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[Written at top of letter] Do not trouble to write. Saturday so near.

[Written down right side] H. is packing your trunk.

W8734 TO REV. CALVIN MCQUESTEN, B.A. from his mother, Mary Baker McQuesten
Oct 20 1920
To: Calvin McQuesten Room 307. East House Knox College Toronto
From: 'Whitehern' Hamilton

My dearest Calvin,

Just a few lines to let you know that E.[Edna] has been quite herself and has taken to her knitting. I was sorry not to say good-bye, but did not realize the time or I would have been downstairs for I know you were so hurried and could not take time to come up. Sorry you tired yourself going away down to Ontario Ave. Dr. A. told you, in your case there was always a cause1. Surely there has been a cause for Edna too for at least two years tho' we did not know it. Her complaint had been coming on for a very long time at the very centre of the nervous system2. So try and not think of us and stay away as much as possible. It is not good for you to be here and it only adds to my anxiety, for unless you have a free mind you cannot possibly do any literary work. For this purpose you took your room and it would not be honest to all those who wanted it and those who secured it for you, for you to be engaging in outside work3. So just settle down and try [?] yourself. I am able to pray and have got back my faith that all will be well. With much love.

Your affectionate Mother

M.B. McQuesten

1 Likely, Dr. Arnott, see W4815.

2 Edna suffered another mental breakdown and was hospitalized with "irrational and hysterical behaviour" at Homewood Sanatorium at Guelph on October 23, 1920. The family visited her and sometimes took her out: On July 21, 1928 Mary wrote to Calvin:

We had a delightful afternoon yesterday at Guelph Tom drove us up in our fine car leaving here about 1:45 and reaching Guelph before three. . . . At [ ? ] Lake to which Edna wished to go, it was really too cold, but revived Tom greatly after excessive heat of previous days. Edna said we could have tea there so we drove about, down thro' Hespeler, till time for six o'clock 'supper.' It was excellent, thin sliced tongue, scalloped potatoes, a tomato with salad dressing, celery, lovely tea biscuits and to top off, a little ice-cream with a chocolate sauce and small cakes, bread & butter, tea or coffee with good cream, properly made tea & coffee We all enjoyed it immensely and really it was very pleasant to have no strange driver. E seems to have no desire to come to H.[Hamilton]. (W7044)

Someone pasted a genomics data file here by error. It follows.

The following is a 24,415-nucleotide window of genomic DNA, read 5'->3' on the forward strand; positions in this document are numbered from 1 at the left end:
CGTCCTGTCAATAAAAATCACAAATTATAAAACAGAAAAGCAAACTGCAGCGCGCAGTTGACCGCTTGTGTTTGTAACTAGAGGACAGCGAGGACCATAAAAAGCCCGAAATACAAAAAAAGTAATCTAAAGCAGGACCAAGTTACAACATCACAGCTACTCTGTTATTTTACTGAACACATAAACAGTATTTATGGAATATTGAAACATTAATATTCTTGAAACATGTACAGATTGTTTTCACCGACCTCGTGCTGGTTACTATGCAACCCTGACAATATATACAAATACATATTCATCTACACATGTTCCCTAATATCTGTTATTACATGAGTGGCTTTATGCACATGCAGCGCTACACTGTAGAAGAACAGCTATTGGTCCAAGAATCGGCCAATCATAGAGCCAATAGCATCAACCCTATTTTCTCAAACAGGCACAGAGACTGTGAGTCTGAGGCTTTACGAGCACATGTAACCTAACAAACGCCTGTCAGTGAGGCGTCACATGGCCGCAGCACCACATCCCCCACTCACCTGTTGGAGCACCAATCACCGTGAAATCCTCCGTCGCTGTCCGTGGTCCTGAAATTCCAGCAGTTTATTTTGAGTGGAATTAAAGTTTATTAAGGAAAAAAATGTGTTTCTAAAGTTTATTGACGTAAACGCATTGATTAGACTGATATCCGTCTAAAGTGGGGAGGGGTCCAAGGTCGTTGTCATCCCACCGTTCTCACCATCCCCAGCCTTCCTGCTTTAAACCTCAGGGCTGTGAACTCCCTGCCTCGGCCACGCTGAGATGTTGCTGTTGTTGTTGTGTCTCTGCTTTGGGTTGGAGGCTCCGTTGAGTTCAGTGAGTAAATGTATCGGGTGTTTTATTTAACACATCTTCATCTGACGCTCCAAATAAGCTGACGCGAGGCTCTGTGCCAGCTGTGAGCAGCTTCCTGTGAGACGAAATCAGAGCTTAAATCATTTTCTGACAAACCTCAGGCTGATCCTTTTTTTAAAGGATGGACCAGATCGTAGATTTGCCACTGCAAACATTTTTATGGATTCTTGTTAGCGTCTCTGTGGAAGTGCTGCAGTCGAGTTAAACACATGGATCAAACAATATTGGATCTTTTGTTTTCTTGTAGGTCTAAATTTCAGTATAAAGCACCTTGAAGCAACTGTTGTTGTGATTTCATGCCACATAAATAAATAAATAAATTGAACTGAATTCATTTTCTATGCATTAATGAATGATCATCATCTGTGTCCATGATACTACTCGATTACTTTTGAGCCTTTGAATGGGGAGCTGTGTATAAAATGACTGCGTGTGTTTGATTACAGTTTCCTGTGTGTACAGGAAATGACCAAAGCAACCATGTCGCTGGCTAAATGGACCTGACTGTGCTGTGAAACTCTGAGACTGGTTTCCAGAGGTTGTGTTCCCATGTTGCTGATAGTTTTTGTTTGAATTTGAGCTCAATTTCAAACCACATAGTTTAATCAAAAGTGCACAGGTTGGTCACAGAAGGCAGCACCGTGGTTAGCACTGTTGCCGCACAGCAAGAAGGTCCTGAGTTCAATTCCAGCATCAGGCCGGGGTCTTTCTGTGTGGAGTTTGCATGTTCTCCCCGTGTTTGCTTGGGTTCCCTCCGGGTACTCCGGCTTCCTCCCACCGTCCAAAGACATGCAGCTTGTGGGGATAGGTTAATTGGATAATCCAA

Edna remained at Homewood until her death on November 10, 1935 of "Haemorrhage, duodenal ulcer" (Minnes 3).

3 Calvin had written to Knox College requesting the use of the library while working on his "war book" and for accommodation as a post-graduate. He describes himself as "crippled" with "emotional problems" and he details the family's history of health and financial problems. He was granted a room, and the manuscript bears the title: "The King of Fighting Men." It is about Christ as soldier and saviour. It was never published (W-MCP2-3b.035, W6909).

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Copyright 2002 Whitehern Historic House and Garden
The development of this website was directed by Mary Anderson, Ph.D. and Janelle Baldwin, M.A.
Please direct questions and comments to Mary Anderson, Ph.D.

Hamilton Public Library This site was created in partnership with and is hosted by the Hamilton Public Library. Canada's Digital Collections This digital collection was produced with financial assistance from Canada's Digital Collections initiative, Industry Canada.